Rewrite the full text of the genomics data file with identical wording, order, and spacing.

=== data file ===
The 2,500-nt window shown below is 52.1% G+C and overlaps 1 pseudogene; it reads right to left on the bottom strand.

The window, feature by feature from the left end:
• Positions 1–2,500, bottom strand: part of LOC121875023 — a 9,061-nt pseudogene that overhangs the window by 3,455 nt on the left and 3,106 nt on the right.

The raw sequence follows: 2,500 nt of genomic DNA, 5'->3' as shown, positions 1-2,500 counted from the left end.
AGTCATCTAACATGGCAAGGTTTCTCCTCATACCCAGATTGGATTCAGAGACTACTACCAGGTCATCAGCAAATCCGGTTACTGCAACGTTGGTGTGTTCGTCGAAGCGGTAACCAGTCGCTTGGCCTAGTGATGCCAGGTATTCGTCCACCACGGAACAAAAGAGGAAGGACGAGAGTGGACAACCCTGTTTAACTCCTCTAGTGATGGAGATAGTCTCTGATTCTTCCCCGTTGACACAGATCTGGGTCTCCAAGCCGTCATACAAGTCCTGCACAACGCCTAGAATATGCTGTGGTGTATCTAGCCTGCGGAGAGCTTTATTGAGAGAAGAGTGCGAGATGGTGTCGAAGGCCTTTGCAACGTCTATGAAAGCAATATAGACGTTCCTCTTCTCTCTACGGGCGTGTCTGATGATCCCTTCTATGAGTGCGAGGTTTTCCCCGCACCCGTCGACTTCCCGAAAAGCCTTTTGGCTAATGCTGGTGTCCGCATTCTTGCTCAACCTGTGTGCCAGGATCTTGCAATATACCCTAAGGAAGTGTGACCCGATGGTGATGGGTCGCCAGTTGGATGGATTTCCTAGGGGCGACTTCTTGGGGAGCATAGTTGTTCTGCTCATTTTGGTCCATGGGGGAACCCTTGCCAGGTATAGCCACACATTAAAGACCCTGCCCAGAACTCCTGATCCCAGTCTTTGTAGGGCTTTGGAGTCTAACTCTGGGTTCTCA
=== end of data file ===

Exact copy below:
The 2,500-nt window shown below is 52.1% G+C and overlaps 1 pseudogene; it reads right to left on the bottom strand.

The window, feature by feature from the left end:
• Positions 1–2,500, bottom strand: part of LOC121875023 — a 9,061-nt pseudogene that overhangs the window by 3,455 nt on the left and 3,106 nt on the right.

The raw sequence follows: 2,500 nt of genomic DNA, 5'->3' as shown, positions 1-2,500 counted from the left end.
AGTCATCTAACATGGCAAGGTTTCTCCTCATACCCAGATTGGATTCAGAGACTACTACCAGGTCATCAGCAAATCCGGTTACTGCAACGTTGGTGTGTTCGTCGAAGCGGTAACCAGTCGCTTGGCCTAGTGATGCCAGGTATTCGTCCACCACGGAACAAAAGAGGAAGGACGAGAGTGGACAACCCTGTTTAACTCCTCTAGTGATGGAGATAGTCTCTGATTCTTCCCCGTTGACACAGATCTGGGTCTCCAAGCCGTCATACAAGTCCTGCACAACGCCTAGAATATGCTGTGGTGTATCTAGCCTGCGGAGAGCTTTATTGAGAGAAGAGTGCGAGATGGTGTCGAAGGCCTTTGCAACGTCTATGAAAGCAATATAGACGTTCCTCTTCTCTCTACGGGCGTGTCTGATGATCCCTTCTATGAGTGCGAGGTTTTCCCCGCACCCGTCGACTTCCCGAAAAGCCTTTTGGCTAATGCTGGTGTCCGCATTCTTGCTCAACCTGTGTGCCAGGATCTTGCAATATACCCTAAGGAAGTGTGACCCGATGGTGATGGGTCGCCAGTTGGATGGATTTCCTAGGGGCGACTTCTTGGGGAGCATAGTTGTTCTGCTCATTTTGGTCCATGGGGGAACCCTTGCCAGGTATAGCCACACATTAAAGACCCTGCCCAGAACTCCTGATCCCAGTCTTTGTAGGGCTTTGGAGTCTAACTCTGGGTTCTCA